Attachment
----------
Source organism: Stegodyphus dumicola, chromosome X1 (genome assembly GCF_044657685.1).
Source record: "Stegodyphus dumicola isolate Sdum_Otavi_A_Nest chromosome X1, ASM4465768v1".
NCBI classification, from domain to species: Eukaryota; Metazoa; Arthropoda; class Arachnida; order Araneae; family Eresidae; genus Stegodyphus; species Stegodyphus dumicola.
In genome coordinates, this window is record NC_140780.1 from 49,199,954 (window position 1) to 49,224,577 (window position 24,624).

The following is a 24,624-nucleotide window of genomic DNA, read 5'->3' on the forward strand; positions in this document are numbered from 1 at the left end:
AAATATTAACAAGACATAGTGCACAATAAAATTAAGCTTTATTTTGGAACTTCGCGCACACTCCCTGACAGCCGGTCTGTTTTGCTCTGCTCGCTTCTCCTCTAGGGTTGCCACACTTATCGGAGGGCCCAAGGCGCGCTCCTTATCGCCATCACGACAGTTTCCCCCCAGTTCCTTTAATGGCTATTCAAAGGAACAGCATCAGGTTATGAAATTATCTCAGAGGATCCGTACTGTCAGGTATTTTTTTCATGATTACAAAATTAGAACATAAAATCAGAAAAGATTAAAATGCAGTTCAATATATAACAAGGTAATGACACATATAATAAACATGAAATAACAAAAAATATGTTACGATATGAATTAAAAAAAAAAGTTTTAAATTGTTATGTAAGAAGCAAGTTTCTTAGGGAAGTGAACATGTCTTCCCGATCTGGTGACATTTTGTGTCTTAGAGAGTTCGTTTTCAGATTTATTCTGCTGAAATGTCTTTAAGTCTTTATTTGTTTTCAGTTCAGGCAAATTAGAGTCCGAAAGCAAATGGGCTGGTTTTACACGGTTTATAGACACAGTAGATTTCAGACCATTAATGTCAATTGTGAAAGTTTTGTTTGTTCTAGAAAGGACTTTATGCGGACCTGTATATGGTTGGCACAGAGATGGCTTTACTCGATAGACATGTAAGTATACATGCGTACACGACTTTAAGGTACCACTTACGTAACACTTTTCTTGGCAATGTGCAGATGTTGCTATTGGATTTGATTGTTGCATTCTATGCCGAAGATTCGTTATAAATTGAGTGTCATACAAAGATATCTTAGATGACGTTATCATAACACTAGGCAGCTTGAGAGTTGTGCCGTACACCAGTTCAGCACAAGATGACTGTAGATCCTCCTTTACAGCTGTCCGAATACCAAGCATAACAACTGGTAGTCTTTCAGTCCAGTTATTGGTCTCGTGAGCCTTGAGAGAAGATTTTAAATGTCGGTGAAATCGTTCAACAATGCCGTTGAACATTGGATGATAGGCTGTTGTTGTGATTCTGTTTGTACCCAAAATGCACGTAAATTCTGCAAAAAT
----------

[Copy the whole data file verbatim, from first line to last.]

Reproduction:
Source organism: Stegodyphus dumicola, chromosome X1 (genome assembly GCF_044657685.1).
Source record: "Stegodyphus dumicola isolate Sdum_Otavi_A_Nest chromosome X1, ASM4465768v1".
NCBI classification, from domain to species: Eukaryota; Metazoa; Arthropoda; class Arachnida; order Araneae; family Eresidae; genus Stegodyphus; species Stegodyphus dumicola.
In genome coordinates, this window is record NC_140780.1 from 49,199,954 (window position 1) to 49,224,577 (window position 24,624).

The following is a 24,624-nucleotide window of genomic DNA, read 5'->3' on the forward strand; positions in this document are numbered from 1 at the left end:
AAATATTAACAAGACATAGTGCACAATAAAATTAAGCTTTATTTTGGAACTTCGCGCACACTCCCTGACAGCCGGTCTGTTTTGCTCTGCTCGCTTCTCCTCTAGGGTTGCCACACTTATCGGAGGGCCCAAGGCGCGCTCCTTATCGCCATCACGACAGTTTCCCCCCAGTTCCTTTAATGGCTATTCAAAGGAACAGCATCAGGTTATGAAATTATCTCAGAGGATCCGTACTGTCAGGTATTTTTTTCATGATTACAAAATTAGAACATAAAATCAGAAAAGATTAAAATGCAGTTCAATATATAACAAGGTAATGACACATATAATAAACATGAAATAACAAAAAATATGTTACGATATGAATTAAAAAAAAAAGTTTTAAATTGTTATGTAAGAAGCAAGTTTCTTAGGGAAGTGAACATGTCTTCCCGATCTGGTGACATTTTGTGTCTTAGAGAGTTCGTTTTCAGATTTATTCTGCTGAAATGTCTTTAAGTCTTTATTTGTTTTCAGTTCAGGCAAATTAGAGTCCGAAAGCAAATGGGCTGGTTTTACACGGTTTATAGACACAGTAGATTTCAGACCATTAATGTCAATTGTGAAAGTTTTGTTTGTTCTAGAAAGGACTTTATGCGGACCTGTATATGGTTGGCACAGAGATGGCTTTACTCGATAGACATGTAAGTATACATGCGTACACGACTTTAAGGTACCACTTACGTAACACTTTTCTTGGCAATGTGCAGATGTTGCTATTGGATTTGATTGTTGCATTCTATGCCGAAGATTCGTTATAAATTGAGTGTCATACAAAGATATCTTAGATGACGTTATCATAACACTAGGCAGCTTGAGAGTTGTGCCGTACACCAGTTCAGCACAAGATGACTGTAGATCCTCCTTTACAGCTGTCCGAATACCAAGCATAACAACTGGTAGTCTTTCAGTCCAGTTATTGGTCTCGTGAGCCTTGAGAGAAGATTTTAAATGTCGGTGAAATCGTTCAACAATGCCGTTGAACATTGGATGATAGGCTGTTGTTGTGATTCTGTTTGTACCCAAAATGCACGTAAATTCTGCAAAAAT